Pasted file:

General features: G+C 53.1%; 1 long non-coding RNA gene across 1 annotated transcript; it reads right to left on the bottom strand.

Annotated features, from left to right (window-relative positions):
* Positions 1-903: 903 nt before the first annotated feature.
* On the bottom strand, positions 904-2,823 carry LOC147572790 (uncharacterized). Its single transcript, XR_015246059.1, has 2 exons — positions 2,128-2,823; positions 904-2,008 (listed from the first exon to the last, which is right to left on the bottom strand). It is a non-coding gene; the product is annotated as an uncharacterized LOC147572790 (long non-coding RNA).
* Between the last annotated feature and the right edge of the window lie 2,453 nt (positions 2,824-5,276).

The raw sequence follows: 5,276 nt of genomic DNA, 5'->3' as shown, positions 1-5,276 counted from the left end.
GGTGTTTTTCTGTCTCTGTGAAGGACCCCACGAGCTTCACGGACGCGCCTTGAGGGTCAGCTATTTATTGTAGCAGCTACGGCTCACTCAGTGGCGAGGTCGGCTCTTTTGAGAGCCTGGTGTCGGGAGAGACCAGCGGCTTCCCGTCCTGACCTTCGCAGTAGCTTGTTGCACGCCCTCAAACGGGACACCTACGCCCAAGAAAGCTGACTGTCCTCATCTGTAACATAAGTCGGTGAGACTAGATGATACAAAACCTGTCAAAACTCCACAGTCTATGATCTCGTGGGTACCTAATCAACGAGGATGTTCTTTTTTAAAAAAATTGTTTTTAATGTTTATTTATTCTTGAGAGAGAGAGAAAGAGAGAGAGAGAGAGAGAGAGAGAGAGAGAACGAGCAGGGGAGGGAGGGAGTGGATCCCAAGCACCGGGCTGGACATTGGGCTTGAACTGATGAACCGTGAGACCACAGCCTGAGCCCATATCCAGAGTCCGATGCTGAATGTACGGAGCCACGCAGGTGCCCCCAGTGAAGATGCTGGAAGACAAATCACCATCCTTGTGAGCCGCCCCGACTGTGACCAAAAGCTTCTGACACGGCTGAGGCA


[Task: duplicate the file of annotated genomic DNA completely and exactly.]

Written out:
General features: G+C 53.1%; 1 long non-coding RNA gene across 1 annotated transcript; it reads right to left on the bottom strand.

Annotated features, from left to right (window-relative positions):
* Positions 1-903: 903 nt before the first annotated feature.
* On the bottom strand, positions 904-2,823 carry LOC147572790 (uncharacterized). Its single transcript, XR_015246059.1, has 2 exons — positions 2,128-2,823; positions 904-2,008 (listed from the first exon to the last, which is right to left on the bottom strand). It is a non-coding gene; the product is annotated as an uncharacterized LOC147572790 (long non-coding RNA).
* Between the last annotated feature and the right edge of the window lie 2,453 nt (positions 2,824-5,276).

The raw sequence follows: 5,276 nt of genomic DNA, 5'->3' as shown, positions 1-5,276 counted from the left end.
GGTGTTTTTCTGTCTCTGTGAAGGACCCCACGAGCTTCACGGACGCGCCTTGAGGGTCAGCTATTTATTGTAGCAGCTACGGCTCACTCAGTGGCGAGGTCGGCTCTTTTGAGAGCCTGGTGTCGGGAGAGACCAGCGGCTTCCCGTCCTGACCTTCGCAGTAGCTTGTTGCACGCCCTCAAACGGGACACCTACGCCCAAGAAAGCTGACTGTCCTCATCTGTAACATAAGTCGGTGAGACTAGATGATACAAAACCTGTCAAAACTCCACAGTCTATGATCTCGTGGGTACCTAATCAACGAGGATGTTCTTTTTTAAAAAAATTGTTTTTAATGTTTATTTATTCTTGAGAGAGAGAGAAAGAGAGAGAGAGAGAGAGAGAGAGAGAGAGAACGAGCAGGGGAGGGAGGGAGTGGATCCCAAGCACCGGGCTGGACATTGGGCTTGAACTGATGAACCGTGAGACCACAGCCTGAGCCCATATCCAGAGTCCGATGCTGAATGTACGGAGCCACGCAGGTGCCCCCAGTGAAGATGCTGGAAGACAAATCACCATCCTTGTGAGCCGCCCCGACTGTGACCAAAAGCTTCTGACACGGCTGAGGCA